TORONTO — The Ontario legislature unanimously called Thursday on an Independent member who has been publicly opposed to COVID-19 vaccines and pandemic-related lockdowns to apologize for "a string of disreputable conduct."
Randy Hillier, who represents the eastern Ontario riding of Lanark-Frontenac-Kingston, has frequently posted COVID-19 misinformation and conspiracy theories throughout the pandemic.
Recently he posted an array of photos of people who had died, suggesting without evidence that they had died due to COVID-19 vaccination.
Family members of some of those people told various media outlets that they were angered by Hillier's post, and denied his allegations.
Hillier, who was kicked out of the Progressive Conservative caucus before the pandemic, has called on police to investigate the deaths.
According to Public Health Ontario, there are eight reports of death after COVID-19 vaccination that meet the provincial surveillance definition. In one case, it was determined that vaccine-induced immune thrombotic thrombocytopenia was a cause of death in someone who received the AstraZeneca vaccine.
In another four, the adverse events were found to have possibly contributed to the death but were not the underlying cause, and in the remaining three the vaccine was not a cause of death.
Public Health Ontario says another 32 deaths following COVID-19 vaccination that have been reported to public health units are "persons under investigation." They don't meet the provincial surveillance definition, but investigations are underway.
"Preliminary information suggests that these events occurred in individuals with multiple co-morbidities which may be related to the cause of death," a recent Public Health Ontario report said. "There has been no association with the vaccine identified at this time."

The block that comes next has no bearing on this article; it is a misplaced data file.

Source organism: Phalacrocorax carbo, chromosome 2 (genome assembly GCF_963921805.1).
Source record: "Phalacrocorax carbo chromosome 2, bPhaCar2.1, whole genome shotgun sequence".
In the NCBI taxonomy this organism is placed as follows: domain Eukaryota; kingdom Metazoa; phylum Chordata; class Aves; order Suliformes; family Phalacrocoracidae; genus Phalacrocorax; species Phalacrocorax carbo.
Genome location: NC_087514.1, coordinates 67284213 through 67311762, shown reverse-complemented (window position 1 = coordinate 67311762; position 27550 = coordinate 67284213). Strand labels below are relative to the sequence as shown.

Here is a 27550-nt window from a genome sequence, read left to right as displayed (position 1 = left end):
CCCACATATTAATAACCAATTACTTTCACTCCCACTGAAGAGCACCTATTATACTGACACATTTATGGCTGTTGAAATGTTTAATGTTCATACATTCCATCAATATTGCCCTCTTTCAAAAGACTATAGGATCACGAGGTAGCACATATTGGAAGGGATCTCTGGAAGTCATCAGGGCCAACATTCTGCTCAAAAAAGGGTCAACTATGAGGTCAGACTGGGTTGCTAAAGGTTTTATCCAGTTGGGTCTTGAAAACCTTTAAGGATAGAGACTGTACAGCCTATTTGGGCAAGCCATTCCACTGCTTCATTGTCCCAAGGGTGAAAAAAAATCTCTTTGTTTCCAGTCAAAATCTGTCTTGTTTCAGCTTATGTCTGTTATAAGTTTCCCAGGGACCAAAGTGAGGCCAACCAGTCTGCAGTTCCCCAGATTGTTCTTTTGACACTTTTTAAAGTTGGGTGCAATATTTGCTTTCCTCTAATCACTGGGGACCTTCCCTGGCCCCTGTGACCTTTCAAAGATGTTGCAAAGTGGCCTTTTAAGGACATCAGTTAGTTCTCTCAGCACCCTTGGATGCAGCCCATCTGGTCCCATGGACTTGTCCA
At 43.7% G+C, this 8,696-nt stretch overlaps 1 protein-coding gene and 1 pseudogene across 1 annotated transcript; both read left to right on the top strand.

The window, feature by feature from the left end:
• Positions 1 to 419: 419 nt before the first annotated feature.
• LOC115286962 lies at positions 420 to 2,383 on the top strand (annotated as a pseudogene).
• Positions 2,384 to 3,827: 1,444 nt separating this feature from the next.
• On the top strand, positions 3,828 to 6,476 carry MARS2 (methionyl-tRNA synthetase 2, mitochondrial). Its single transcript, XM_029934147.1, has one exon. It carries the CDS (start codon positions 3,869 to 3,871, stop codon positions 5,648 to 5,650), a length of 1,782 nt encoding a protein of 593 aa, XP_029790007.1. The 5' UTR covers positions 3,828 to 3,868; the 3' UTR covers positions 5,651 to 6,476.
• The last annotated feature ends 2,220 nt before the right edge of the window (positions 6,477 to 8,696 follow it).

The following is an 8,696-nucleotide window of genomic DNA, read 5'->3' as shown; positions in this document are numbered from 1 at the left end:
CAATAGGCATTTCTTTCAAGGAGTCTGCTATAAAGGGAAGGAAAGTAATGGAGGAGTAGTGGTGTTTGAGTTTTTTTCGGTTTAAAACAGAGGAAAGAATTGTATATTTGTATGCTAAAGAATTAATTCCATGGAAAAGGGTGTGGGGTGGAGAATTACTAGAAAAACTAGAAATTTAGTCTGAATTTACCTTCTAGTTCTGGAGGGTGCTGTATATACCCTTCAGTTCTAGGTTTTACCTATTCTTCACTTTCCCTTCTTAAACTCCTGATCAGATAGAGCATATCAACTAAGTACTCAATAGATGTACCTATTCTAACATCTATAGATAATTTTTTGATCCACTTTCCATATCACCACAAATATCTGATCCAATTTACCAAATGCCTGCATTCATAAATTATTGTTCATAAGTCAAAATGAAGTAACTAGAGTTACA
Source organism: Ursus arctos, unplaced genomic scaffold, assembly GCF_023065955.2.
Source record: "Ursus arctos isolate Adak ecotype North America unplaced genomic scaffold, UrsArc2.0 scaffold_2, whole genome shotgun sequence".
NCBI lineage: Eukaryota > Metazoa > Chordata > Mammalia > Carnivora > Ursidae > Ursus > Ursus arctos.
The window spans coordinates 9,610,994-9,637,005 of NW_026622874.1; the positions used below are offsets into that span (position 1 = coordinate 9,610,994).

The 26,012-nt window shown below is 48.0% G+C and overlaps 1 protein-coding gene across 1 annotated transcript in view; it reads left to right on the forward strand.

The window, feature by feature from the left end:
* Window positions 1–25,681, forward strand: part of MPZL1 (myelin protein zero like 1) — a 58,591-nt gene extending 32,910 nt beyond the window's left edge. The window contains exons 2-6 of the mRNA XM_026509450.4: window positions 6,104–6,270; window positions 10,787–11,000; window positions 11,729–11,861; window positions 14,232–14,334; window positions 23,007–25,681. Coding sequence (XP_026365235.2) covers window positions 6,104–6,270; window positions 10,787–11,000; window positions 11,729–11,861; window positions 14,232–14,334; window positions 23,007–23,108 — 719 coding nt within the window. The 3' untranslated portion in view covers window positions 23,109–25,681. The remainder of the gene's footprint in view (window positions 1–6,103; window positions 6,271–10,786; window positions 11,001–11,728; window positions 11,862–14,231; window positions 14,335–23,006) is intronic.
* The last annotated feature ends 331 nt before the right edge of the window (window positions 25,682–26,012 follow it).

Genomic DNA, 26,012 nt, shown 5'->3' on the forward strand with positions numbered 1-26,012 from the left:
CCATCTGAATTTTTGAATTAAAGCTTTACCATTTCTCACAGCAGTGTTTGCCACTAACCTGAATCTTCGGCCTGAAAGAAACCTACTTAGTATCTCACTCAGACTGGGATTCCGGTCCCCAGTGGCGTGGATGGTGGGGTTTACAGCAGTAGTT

A motion unanimously adopted by members of the legislature Thursday said the house expresses "its disapproval of, and dissociates itself from, a string of disreputable conduct" by Hillier, specifically the post using photographs of Ontarians who have died.
"This house calls on the member for Lanark-Frontenac-Kingston to publicly apologize for this behavior and to desist from further conduct that is inappropriate and unbecoming of a member of the Legislative Assembly of Ontario," the motion said.
Hillier used his social media later Thursday not to apologize, but to retweet a supportive post from a doctor accused by the College of Physicians and Surgeons of Ontario of spreading misinformation.
Hillier has attended various protests and anti-lockdown rallies, and has been ticketed for allegedly breaking public health rules.
He has violated mask rules at the legislature four times, trying to enter the members' lobby to vote instead wearing a face shield. The Sergeant-at-Arms prevented Hillier from entering because of it, and Hillier alleged it breached parliamentary privilege.
The Speaker ruled against him.
"The Sergeant-at-Arms, in reminding the member of his obligation to wear a face mask, was acting properly and professionally...while the member for Lanark-Frontenac-Kingston repeatedly, knowingly and, I would submit, carelessly disregarded that order," Speaker Ted Arnott said in his ruling.
"His conduct was reprehensible and should not be repeated."
This report by The Canadian Press was first published Oct. 28, 2021.
Allison Jones, The Canadian Press